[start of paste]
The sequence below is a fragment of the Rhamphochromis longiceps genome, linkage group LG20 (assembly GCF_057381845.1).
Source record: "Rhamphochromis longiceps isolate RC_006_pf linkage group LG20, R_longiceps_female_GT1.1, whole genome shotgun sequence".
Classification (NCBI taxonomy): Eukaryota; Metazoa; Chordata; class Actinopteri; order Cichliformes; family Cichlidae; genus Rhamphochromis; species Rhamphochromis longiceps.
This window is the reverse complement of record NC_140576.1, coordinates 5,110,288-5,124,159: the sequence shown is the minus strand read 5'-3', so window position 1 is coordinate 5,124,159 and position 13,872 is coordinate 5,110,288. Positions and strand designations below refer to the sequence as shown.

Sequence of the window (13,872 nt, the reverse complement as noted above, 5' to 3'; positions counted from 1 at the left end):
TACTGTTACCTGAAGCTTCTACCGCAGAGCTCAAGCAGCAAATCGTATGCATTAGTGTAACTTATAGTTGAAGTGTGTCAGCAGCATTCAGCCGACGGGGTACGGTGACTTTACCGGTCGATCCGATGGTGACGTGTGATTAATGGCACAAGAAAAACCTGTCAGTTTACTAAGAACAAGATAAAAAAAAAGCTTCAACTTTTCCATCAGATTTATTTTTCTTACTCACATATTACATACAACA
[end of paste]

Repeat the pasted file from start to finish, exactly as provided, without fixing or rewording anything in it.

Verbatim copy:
The sequence below is a fragment of the Rhamphochromis longiceps genome, linkage group LG20 (assembly GCF_057381845.1).
Source record: "Rhamphochromis longiceps isolate RC_006_pf linkage group LG20, R_longiceps_female_GT1.1, whole genome shotgun sequence".
Classification (NCBI taxonomy): Eukaryota; Metazoa; Chordata; class Actinopteri; order Cichliformes; family Cichlidae; genus Rhamphochromis; species Rhamphochromis longiceps.
This window is the reverse complement of record NC_140576.1, coordinates 5,110,288-5,124,159: the sequence shown is the minus strand read 5'-3', so window position 1 is coordinate 5,124,159 and position 13,872 is coordinate 5,110,288. Positions and strand designations below refer to the sequence as shown.

Sequence of the window (13,872 nt, the reverse complement as noted above, 5' to 3'; positions counted from 1 at the left end):
TACTGTTACCTGAAGCTTCTACCGCAGAGCTCAAGCAGCAAATCGTATGCATTAGTGTAACTTATAGTTGAAGTGTGTCAGCAGCATTCAGCCGACGGGGTACGGTGACTTTACCGGTCGATCCGATGGTGACGTGTGATTAATGGCACAAGAAAAACCTGTCAGTTTACTAAGAACAAGATAAAAAAAAAGCTTCAACTTTTCCATCAGATTTATTTTTCTTACTCACATATTACATACAACA